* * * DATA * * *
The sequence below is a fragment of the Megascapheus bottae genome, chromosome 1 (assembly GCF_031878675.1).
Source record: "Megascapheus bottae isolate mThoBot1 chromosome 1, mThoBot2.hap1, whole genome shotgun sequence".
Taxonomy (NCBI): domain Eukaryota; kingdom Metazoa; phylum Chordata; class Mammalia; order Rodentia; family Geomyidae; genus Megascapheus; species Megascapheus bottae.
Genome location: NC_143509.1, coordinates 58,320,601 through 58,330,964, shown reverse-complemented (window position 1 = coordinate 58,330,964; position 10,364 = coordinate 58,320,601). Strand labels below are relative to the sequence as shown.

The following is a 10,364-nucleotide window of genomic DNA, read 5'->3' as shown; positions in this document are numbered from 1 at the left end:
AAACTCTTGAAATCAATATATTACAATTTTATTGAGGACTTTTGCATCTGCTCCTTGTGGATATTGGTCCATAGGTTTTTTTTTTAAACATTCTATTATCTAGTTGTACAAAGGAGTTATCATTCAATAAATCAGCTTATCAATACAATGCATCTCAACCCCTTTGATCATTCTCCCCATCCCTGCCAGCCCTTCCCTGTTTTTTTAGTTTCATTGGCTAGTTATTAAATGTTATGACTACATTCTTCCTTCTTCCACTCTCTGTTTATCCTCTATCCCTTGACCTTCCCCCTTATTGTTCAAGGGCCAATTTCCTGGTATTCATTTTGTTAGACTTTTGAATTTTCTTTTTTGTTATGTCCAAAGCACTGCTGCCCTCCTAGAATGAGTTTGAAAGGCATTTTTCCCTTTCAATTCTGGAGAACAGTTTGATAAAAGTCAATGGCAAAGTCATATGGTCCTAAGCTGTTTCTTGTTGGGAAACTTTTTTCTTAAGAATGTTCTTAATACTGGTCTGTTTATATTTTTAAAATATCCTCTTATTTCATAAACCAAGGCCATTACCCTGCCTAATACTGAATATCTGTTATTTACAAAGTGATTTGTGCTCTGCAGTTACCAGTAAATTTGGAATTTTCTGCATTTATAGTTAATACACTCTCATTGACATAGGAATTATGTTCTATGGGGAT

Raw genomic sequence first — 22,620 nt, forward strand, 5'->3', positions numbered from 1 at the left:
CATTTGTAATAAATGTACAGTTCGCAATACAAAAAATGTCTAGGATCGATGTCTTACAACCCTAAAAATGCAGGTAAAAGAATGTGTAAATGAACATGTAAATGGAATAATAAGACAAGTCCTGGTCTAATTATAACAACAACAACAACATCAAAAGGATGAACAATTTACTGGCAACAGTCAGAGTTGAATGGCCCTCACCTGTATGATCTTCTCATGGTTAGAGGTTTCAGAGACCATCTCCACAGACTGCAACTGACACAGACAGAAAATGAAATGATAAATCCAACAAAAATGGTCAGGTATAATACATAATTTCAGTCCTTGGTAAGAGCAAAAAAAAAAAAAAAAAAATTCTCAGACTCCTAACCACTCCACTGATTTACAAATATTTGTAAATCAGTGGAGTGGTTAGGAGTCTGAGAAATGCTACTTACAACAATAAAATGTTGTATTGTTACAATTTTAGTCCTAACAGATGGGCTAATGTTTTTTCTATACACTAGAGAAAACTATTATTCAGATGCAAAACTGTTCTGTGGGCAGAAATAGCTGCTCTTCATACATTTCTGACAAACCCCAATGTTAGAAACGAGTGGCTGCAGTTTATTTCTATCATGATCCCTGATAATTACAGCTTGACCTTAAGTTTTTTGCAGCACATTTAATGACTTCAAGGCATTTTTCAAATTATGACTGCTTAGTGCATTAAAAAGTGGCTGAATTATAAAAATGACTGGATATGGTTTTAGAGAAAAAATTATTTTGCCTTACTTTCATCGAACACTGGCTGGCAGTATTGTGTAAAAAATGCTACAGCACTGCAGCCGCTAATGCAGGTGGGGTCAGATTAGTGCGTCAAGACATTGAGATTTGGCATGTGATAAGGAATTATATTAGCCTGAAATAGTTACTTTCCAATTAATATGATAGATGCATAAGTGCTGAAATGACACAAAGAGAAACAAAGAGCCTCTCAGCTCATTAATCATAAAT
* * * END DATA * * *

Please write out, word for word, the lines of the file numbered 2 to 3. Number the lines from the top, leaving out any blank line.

Source record: "Megascapheus bottae isolate mThoBot1 chromosome 1, mThoBot2.hap1, whole genome shotgun sequence".
Taxonomy (NCBI): domain Eukaryota; kingdom Metazoa; phylum Chordata; class Mammalia; order Rodentia; family Geomyidae; genus Megascapheus; species Megascapheus bottae.